African Church Information Service
NAIROBI, KENYA, June 30, 2003: Controversy is brewing in Kenya between Christians and members of the public over the country's national motto Kenya's had for 40 years, "Harambee." A number of Christians, drawn mainly from the Pentecostal churches, want the motto erased from the country's coat of arms, alleging that Harambee gives honor to a Hindu Goddess called Ambee (Kali). "As committed Christians and patriotic Kenyans, we are disturbed by the realization that our national motto gives honor and glory to a Hindu Goddess, yet as Christians, we are aware that honor and glory belong to God alone," Linda Agalo-Achieng of Alpha Kenya, a Christian organization, told a commission here, on June 24.
But some members of the public have challenged this view, saying that they have grown up knowing that Harambee means "pooling together for development." "We should not ignore the fact that Harambee as our motto has helped build schools in this country. We must not narrow it down to a spirit since it is deeply entrenched in our culture," said Wafula Buke, a human rights activist.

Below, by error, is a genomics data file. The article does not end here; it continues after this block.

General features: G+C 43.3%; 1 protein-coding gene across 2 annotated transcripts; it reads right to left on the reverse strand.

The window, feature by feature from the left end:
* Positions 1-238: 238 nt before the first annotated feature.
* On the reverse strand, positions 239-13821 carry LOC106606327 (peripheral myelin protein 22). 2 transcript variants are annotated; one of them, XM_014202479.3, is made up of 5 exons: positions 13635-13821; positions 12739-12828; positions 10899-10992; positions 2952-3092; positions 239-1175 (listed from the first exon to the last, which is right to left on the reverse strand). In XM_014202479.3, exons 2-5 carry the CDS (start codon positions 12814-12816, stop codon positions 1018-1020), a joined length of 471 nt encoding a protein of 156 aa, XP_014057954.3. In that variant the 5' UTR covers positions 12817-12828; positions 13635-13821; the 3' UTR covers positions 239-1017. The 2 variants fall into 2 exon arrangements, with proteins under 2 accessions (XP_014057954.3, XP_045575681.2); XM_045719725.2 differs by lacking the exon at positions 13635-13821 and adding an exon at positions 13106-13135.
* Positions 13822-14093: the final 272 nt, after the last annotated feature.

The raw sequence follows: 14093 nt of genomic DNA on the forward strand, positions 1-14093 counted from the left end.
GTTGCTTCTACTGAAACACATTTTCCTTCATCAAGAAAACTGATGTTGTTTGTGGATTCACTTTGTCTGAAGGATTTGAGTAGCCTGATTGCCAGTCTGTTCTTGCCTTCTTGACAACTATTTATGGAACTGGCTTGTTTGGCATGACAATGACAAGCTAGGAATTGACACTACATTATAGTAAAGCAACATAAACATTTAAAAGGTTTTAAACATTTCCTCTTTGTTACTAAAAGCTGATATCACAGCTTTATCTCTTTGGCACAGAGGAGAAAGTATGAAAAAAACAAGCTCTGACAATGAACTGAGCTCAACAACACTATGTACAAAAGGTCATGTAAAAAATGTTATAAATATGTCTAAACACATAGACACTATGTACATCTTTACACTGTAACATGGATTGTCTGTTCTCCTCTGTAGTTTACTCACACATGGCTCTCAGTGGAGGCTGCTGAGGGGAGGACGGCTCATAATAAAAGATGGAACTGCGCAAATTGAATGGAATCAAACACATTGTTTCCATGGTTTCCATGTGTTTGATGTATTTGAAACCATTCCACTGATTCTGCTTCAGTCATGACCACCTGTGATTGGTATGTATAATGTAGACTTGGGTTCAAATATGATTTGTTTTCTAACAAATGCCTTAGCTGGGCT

Investigations into the origin of the Gujarati word, according to the Christians, indicates that Indian workers, while working on the Mombasa-Kampala railway more than a century ago, lightened their work by chanting "Haree Ambee," which in their words meant "Hail, Ambee." With time, the words came to be assimilated into Kiswahili, Kenya's national language, to mean "pooling together."
"There is a spirit behind the word. When Kenyans shout the motto, they get into contact with that spirit. This is offending to Christians," says a local pastor. But Mr. Kabacia Gatu says Kenyans should see Harambee from its original meaning of pooling resources together for development.
The current debate centers on the government's instituted commission to evaluate whether public fundraising, also known as Harambee should be retained or scrapped. The commission has been gathering views from the public and not yet come to a conclusion.